Place Of Skulls The Black Is Never Far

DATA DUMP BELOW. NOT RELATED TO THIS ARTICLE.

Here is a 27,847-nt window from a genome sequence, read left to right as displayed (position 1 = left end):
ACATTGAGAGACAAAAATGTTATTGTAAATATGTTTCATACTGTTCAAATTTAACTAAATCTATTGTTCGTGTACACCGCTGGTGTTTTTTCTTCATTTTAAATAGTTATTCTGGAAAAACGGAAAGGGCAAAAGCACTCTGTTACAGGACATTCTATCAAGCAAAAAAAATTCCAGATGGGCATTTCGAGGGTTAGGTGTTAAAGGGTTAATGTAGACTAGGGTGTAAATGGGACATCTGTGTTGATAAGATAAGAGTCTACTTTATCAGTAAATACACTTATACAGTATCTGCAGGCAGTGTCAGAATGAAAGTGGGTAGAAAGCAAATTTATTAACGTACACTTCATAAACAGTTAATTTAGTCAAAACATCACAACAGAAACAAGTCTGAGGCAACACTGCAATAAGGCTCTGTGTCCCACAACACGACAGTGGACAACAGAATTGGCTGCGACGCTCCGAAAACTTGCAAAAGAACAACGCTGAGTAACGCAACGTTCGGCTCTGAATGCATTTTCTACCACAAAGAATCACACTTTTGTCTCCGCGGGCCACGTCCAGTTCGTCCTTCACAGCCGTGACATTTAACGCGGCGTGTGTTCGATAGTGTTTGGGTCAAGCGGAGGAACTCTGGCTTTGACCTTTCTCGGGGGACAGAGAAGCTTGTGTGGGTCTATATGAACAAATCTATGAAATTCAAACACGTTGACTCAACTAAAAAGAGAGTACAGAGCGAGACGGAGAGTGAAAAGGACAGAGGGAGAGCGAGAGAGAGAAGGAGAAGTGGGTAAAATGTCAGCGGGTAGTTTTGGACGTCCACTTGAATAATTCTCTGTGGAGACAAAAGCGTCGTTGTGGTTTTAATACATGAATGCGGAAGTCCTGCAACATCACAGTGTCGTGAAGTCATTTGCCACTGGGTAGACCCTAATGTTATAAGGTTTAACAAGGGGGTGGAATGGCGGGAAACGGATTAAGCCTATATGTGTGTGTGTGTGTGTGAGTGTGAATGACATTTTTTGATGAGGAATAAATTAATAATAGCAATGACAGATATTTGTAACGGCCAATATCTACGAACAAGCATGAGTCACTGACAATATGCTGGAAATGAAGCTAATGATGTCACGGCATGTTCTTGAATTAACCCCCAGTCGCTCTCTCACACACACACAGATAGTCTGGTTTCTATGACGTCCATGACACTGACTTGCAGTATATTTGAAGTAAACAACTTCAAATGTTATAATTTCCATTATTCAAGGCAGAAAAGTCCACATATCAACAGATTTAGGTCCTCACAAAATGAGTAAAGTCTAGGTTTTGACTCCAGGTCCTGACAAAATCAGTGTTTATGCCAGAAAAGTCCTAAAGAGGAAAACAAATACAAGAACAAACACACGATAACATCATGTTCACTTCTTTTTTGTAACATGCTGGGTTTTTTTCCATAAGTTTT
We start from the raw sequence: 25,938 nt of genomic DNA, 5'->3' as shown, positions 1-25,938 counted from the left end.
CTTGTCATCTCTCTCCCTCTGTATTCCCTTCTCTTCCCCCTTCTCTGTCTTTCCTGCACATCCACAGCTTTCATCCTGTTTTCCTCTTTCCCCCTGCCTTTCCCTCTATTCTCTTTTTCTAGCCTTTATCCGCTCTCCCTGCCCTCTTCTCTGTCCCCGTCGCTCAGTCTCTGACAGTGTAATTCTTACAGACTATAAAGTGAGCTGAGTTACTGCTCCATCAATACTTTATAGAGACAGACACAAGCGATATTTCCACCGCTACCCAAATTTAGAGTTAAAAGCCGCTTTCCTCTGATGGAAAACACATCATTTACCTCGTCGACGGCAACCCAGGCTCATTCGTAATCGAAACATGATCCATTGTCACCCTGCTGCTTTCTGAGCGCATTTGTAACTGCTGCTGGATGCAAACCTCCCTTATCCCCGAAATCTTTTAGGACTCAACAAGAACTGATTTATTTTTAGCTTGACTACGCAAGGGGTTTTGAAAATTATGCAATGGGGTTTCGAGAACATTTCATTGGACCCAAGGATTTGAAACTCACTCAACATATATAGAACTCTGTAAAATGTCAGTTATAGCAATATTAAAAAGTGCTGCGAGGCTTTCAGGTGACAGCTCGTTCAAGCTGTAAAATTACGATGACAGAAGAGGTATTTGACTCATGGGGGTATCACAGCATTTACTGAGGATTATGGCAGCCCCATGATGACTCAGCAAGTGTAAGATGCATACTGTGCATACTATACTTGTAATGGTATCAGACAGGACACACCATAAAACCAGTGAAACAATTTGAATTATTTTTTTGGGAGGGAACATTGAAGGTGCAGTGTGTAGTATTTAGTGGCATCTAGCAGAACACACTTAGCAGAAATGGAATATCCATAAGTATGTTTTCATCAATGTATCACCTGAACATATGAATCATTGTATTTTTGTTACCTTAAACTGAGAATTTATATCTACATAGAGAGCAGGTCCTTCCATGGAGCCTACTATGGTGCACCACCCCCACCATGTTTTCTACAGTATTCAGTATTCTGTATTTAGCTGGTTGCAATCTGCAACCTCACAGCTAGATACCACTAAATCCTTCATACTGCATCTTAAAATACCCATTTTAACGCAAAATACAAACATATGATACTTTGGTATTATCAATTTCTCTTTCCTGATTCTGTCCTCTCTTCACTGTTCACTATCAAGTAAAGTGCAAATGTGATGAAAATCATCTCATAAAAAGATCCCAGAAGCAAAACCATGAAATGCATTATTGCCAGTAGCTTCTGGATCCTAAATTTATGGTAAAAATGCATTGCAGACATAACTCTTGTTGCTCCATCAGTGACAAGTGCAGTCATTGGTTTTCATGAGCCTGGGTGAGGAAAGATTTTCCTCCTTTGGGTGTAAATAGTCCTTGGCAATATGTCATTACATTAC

After dissolving the band early last year, bandleader Victor Griffin decided there was still an album’s worth of metal left in Place of Skulls. His long history with doom godfathers Pentagram and Death Row makes The Black Is Never Far an obvious choice for classic doom fans, though Griffin imbibes the mix with more blues and Southern rock for a distinct shift in his solid songwriting. Opener "Prisoner’s Creed” and "We the Unrighteous” feature Griffin’s classic, mournful doom guitar and flawless vocals. The slower "Sense of Divinity” and "Apart From Me” seem more Wino/Obsessed-inspired, and "Darkest Hour” even rings of bassist Dennis Cornelius’ former bands Oversoul and Revelation. The studied acoustics of "Changed Heart” and the superior title track smack of country-tinged rock, as if Steve Earle were fronting the Allman Brothers Band. The urgently throbbing "Masters of Jest” sounds like old Sugartooth, and "Relentless” is a reworked Pentagram tune that holds true after two decades. The highlight is the deft "Lookin’ for a Reason”: a slow-burning, sax-spackled vibe with Griffin’s bluesy Hendrix soloing, like Rush’s "Here Again” with extra bombast. This album is another jewel in POS’s gleaming crown of doom, but no matter how commercial or spiritual Griffin may sound, he still flashes that Mephistopholean grin enough to know that the black is never too far from his heart. (Exile on Mainstream)